(Meanwhile, Hahlmabrea was later self-published by Sutton Hoo Games.)

White Wolf & Lion Rampant: 1990-1991

Lion Rampant had been friends with the folks at White Wolf Magazine for a while. Since that summer 1988 review of Ars Magica Lion Rampant and White Wolf Magazine were quite closely linked. From issue #11 to issue #23, an article about Ars Magica written by Mark Rein*Hagen, Jonathan Tweet, Lisa Stevens, or some combination thereof appeared in almost every issue of the magazine.

White Wolf Magazine had been more economically successful than Lion Rampant, and as a result they had good printer credit. Lion Rampant, meanwhile, had ramped up enough that they could pay for the printing, artwork, and writing of a gamebook out of its autoship, but because of their cashflow issues they didn’t have the credit they needed to get this cycle going again.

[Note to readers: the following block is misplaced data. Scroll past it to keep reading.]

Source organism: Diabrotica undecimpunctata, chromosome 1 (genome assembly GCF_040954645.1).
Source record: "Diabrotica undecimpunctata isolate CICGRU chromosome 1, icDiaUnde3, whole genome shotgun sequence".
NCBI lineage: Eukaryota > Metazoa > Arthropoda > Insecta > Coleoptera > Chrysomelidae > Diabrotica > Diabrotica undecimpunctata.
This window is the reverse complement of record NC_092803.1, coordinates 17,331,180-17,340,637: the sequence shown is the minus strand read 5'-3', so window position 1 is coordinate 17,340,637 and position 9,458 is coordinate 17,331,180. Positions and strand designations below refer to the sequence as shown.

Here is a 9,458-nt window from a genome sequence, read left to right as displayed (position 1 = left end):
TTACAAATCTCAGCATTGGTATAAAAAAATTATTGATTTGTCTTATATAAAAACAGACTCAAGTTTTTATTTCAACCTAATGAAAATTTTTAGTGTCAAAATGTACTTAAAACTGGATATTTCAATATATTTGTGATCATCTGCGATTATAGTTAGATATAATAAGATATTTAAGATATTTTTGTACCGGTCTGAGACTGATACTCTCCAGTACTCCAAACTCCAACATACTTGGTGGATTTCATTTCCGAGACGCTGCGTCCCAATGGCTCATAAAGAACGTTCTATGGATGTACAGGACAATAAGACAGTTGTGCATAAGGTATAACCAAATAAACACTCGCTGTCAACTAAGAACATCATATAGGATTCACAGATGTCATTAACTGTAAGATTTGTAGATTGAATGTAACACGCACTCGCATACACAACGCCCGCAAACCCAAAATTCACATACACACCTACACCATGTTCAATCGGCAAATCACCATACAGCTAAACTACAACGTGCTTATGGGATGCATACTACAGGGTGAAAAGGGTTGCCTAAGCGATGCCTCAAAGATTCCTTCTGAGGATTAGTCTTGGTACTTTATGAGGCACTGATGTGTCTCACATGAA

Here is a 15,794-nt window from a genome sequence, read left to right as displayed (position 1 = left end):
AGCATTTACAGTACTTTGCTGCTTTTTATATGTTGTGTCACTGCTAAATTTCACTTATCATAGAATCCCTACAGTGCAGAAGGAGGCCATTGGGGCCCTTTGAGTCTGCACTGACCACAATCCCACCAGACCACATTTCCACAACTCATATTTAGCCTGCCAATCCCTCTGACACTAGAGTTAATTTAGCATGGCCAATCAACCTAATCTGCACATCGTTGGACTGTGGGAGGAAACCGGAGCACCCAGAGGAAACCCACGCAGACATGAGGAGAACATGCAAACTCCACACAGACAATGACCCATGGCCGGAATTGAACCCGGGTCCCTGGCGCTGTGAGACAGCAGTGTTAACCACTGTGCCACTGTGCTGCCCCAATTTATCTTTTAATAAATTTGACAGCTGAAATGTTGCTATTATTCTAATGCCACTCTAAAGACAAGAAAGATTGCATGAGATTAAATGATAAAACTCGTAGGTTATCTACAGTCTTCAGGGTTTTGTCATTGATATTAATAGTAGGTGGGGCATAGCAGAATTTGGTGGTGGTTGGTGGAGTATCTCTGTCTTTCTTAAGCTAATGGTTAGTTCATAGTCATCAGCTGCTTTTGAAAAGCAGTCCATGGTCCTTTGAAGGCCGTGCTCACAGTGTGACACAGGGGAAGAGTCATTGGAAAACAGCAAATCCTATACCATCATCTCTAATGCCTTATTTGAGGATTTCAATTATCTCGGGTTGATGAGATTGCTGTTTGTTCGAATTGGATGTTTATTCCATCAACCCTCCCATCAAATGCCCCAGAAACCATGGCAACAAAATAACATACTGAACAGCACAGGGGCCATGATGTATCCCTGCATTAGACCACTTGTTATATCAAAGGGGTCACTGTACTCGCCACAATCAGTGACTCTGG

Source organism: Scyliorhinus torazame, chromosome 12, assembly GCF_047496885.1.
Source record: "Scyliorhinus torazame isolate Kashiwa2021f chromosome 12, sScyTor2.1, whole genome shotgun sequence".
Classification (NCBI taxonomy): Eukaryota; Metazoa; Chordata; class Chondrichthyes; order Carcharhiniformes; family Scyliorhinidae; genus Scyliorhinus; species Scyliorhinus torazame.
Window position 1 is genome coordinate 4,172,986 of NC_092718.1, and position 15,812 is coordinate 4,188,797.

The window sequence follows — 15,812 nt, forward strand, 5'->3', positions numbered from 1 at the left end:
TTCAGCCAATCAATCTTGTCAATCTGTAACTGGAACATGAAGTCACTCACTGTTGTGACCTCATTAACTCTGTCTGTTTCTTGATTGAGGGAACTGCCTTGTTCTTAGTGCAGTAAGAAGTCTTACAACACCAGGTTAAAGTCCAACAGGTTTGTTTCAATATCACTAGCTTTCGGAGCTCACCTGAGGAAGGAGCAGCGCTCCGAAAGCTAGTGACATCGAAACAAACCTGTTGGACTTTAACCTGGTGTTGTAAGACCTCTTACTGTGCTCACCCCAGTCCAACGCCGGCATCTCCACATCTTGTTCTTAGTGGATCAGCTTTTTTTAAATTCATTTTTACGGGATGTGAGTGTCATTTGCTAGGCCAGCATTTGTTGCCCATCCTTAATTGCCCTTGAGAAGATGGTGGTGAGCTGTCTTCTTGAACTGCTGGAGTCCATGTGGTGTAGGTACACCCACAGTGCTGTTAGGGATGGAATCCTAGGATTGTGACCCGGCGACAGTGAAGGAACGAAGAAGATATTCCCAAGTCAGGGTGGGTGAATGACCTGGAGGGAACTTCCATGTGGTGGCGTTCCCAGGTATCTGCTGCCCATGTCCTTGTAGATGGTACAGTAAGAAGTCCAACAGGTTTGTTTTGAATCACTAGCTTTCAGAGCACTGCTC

So, the companies–by crazy chance now located in adjacent states in the south, White Wolf in Alabama and Lion Rampant in Georgia–decided to merge. Though the Lion Rampant brand was kept for another 9 months while sales of old Lion Rampant supplements paid off old Lion Rampant debts, White Wolf immediately started printing the new books. Stewart Wieck made the announcement of this merger in White Wolf Magazine #24:

Well, about a week after it was first suggested in late September, White Wolf Publishing and Lion Rampant have merged to form a single game company called White Wolf. This new company will continue to offer all of the products available from each in the past.

Being able to print books again was vitally important for Lion Rampant because Mark Rein*Hagen had big ideas. He wanted to write not just a single game, but instead a series of interlinked games which together depicted many different aspects of a single society. His original plan for a second game was called Shining Armor, which would look at knights in the world of Ars Magica–but the success of Pendragon in the field eventually deterred him. Instead he decided to expand the world of Ars Magica into the modern day. As wrote in a 1989 newsletter: